Casco: Assessor touts tax breaks

By Dawn De Busk

Staff Writer

CASCO — The Homestead Exemption sounds like a tax break benefiting folks who have cleared and cultivated property and built a home in a rural area.

Yet, it is a tax break for anyone who has owned a home for more than a year and calls that house their primary residence.

The Homestead Exemption is tax relief that Town Assessor Renee Lachapelle is trying to educate homeowners about. Her staff at the Cumberland County Regional Assessing office has been mailing postcards to new homeowners on their list.

“Last year, the Homestead Exemption was $15,000. This year, the exemption is $20,000,” Lachapelle said.

“We have 722 homestead applications,” she said.

“We will send a mailing to all homeowners we think might qualify. That will enable every taxpayer who qualifies to receive it,” she said.

“If a taxpayer is not currently earning a Homestead Exemption, the person needs to own the home for a year, and live in it as a primary resident,” she said.

According to the Maine Government webpage, The Homestead Exemption is a “program [that] provides a measure of property tax relief for certain individuals [who] have owned homestead property in Maine for at least 12 months and make the property they occupy on April 1 their permanent residence.”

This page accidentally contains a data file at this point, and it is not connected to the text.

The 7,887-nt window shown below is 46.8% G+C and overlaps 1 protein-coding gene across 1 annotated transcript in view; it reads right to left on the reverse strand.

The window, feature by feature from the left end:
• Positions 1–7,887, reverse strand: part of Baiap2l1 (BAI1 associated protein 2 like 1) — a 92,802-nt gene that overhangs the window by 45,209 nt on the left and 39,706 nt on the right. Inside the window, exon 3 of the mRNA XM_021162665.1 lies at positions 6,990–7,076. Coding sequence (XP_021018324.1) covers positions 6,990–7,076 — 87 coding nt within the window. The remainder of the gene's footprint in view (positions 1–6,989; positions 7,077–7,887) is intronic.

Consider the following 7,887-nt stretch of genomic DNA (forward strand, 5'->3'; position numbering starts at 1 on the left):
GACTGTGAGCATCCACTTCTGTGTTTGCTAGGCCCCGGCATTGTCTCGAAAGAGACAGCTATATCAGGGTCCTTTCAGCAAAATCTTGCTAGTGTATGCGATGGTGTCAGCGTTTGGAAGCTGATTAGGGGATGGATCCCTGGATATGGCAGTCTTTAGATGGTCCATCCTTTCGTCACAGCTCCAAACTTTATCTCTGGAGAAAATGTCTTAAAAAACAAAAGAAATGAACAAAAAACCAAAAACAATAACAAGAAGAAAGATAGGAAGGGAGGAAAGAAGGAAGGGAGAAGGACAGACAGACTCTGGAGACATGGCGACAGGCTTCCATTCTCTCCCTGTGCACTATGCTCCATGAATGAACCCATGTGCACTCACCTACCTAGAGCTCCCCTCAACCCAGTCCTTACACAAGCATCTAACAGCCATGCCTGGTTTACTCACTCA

Lachapelle said that real estate agents often do not remind buyers of the tax break. So, that is the assessor’s job, she said.

A big benefit — besides the obvious tax deduction — is that the Homestead Exemption stays with the homeowner even when a new home is purchased. Once a person qualifies, there is no requirement to fill out an application on an annual basis.

However that is not the case with the state’s personal property tax relief programs. That paperwork has to be completed each year.

“Personal property — l have their (valuation) information back to file with the state way before the deadline of Dec. 31,” she said.

“This year, the state has opened up to have more companies to file for the reimbursement program. Unless you are retail, all the service-oriented businesses should qualify,” she said.

“We are trying to make it known to business owners that they do qualify. We call the businesses and say they qualify. The state doesn’t automatically do that,” she said.

She offered to provide a presentation to the businesses if the Casco Board of Selectmen was interested in scheduling that.

“Through our mailing program, we can contact all of the businesses and get them on board to qualify,” she said, adding the application process is complicated and the town’s assessing office would be available to help.

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